By Carolyn Crist
(Reuters Health) – More than half of Americans want money and control when companies or organizations use their genetic data, a new study suggests.
Public views about the value of DNA continue to evolve, especially as people become more concerned about privacy, the study authors write in PLoS ONE.
“The public’s views need to be included in decision making about these databases,” said lead study author Forrest Briscoe of Pennsylvania State University in University Park.
“People are learning that these data have value and that they are being used commercially and monetized,” he told Reuters Health by email. “People may want to think more about the ‘terms of the exchange’ and about the ‘deal’ they are striking when they provide their data.”
Briscoe and colleagues surveyed more than 2,000 people after presenting a video of mainstream media coverage of genomic database companies. They asked survey participants to imagine being invited to provide a saliva sample to an organization to be used in a biomedical research program.
Then participants were asked: “Based on this information and what you have just learned about DNA data, how willing would you be to provide your DNA data?” The four options were “willing as a charitable donation,” “willing if I’m paid at least a certain amount of money,” “unwilling, at least for now” and “unwilling, now or ever.”
About 12% were willing to donate their data, 51% were willing to provide data if they were financially compensated, and 38% were unwilling to provide data. The average expected compensation was about $130, which mirrored the amount mentioned in the media coverage. Participants also preferred governance policies that restricted data sharing or reuse unless the individual gave permission.
These preferences didn’t vary much, whether the hypothetical organization was a for-profit technology corporation, a for-profit drug company, a non-profit hospital system, a university lab or the National Institutes of Health, the researchers found.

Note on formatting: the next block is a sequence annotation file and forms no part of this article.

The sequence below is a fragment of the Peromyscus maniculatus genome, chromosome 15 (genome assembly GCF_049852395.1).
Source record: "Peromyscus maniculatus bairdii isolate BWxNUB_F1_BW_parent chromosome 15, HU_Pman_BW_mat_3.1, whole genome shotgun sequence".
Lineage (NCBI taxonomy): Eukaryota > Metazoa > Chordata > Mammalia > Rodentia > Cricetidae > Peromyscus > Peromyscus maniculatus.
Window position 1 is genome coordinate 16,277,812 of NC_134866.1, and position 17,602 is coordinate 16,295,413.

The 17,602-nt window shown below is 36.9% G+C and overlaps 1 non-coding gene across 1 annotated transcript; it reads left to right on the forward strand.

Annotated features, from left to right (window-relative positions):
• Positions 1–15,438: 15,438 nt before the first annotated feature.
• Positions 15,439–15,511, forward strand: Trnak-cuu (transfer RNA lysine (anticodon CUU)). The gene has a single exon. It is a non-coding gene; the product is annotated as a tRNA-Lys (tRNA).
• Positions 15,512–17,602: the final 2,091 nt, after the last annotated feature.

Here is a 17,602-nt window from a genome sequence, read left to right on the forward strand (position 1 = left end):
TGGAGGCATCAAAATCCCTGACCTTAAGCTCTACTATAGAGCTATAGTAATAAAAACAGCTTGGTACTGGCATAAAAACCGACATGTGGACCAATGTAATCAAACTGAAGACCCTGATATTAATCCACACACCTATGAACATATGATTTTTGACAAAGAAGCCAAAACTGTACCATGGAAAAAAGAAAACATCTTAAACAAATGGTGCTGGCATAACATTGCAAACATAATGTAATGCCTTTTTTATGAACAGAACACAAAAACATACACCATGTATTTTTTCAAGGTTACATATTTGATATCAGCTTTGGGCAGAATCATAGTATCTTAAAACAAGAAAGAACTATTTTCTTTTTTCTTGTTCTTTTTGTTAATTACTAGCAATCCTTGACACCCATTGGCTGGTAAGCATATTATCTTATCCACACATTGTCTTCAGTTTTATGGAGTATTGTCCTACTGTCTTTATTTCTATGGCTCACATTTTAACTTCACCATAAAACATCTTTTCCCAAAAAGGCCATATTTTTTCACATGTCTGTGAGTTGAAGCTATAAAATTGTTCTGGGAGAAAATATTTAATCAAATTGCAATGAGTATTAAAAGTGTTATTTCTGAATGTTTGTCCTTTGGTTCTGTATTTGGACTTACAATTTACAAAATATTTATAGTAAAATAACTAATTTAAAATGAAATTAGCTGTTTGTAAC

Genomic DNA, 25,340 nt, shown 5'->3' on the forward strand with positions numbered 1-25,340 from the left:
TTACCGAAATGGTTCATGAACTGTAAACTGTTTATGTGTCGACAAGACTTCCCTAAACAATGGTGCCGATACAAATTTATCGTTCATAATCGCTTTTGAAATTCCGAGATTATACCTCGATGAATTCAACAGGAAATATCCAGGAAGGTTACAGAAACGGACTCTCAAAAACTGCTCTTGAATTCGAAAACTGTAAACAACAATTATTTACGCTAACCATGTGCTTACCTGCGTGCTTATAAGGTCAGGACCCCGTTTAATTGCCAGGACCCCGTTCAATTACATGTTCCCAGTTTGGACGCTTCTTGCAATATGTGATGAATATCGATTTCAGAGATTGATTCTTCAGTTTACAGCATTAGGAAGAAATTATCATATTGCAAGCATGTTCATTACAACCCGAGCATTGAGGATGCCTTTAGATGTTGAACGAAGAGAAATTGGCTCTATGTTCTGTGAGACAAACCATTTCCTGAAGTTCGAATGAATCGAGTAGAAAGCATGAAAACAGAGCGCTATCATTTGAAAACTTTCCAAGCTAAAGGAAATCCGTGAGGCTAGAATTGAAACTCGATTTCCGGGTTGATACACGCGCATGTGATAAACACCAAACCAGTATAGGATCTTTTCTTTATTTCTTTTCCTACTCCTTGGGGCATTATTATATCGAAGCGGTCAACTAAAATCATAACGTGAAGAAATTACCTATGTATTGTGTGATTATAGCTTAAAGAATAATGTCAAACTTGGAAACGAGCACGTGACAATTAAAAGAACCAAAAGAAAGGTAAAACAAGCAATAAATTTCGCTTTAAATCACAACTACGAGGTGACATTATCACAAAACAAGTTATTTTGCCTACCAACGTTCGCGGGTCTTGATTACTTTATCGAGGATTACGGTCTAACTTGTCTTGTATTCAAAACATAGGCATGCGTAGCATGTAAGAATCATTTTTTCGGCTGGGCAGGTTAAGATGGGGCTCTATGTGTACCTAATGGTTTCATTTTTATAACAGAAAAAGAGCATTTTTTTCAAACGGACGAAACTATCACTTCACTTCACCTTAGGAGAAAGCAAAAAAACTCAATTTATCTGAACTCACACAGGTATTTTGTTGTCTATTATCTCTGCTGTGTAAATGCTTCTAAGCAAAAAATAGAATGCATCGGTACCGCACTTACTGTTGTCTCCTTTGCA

“In one sense, this lack of differentiating across organizations is surprising because we tend to assume people place greater trust in healthcare organizations and universities compared with companies,” Briscoe said. “But in another sense, the lack of differentiating across organizations may be wise. After all, DNA data generated in one organization can be sold, rented, or otherwise shared with other organizations.”
Briscoe and colleagues are now studying the decisions and governance policies of leading organizations with DNA databases. They want to help policymakers and organizations determine the best practices.
“It is striking how much control people want to have over where data about them go, when in reality, they have very little,” said Dr. Ellen Clayton of Vanderbilt University in Nashville, Tennessee, who wasn’t involved in the study.
“What is more, NIH has required broad consent for data sharing of genomic data with unknown investigators for not yet known projects for years and has proposed to require it for all data obtained with federal funding,” she told Reuters Health by email. “A lot of work needs to be done to develop governance strategies that people trust.”
The current results conflict with other surveys that show much higher percentages of people are willing to donate their data for altruistic reasons, said Dr. Kyle Brothers of the University of Louisville School of Medicine, in Kentucky, who wasn’t involved in the new research.
Future studies should investigate if people are willing to donate when approached by groups they trust and more hesitant if they have information about the commercial implications of donating, Brothers said.
“If you are thinking about using direct-to-consumer genetic testing companies (like 23andMe and Ancestry.com) to find out more about your DNA, you might want to dig deeper into how your genetic data might be used,” he told Reuters Health by email. “In many cases, it will be used for very positive purposes . . . but many companies also sell this data for commercial purposes.”
SOURCE: https://bit.ly/2Wb0rwl PLoS ONE, online March 10, 2020.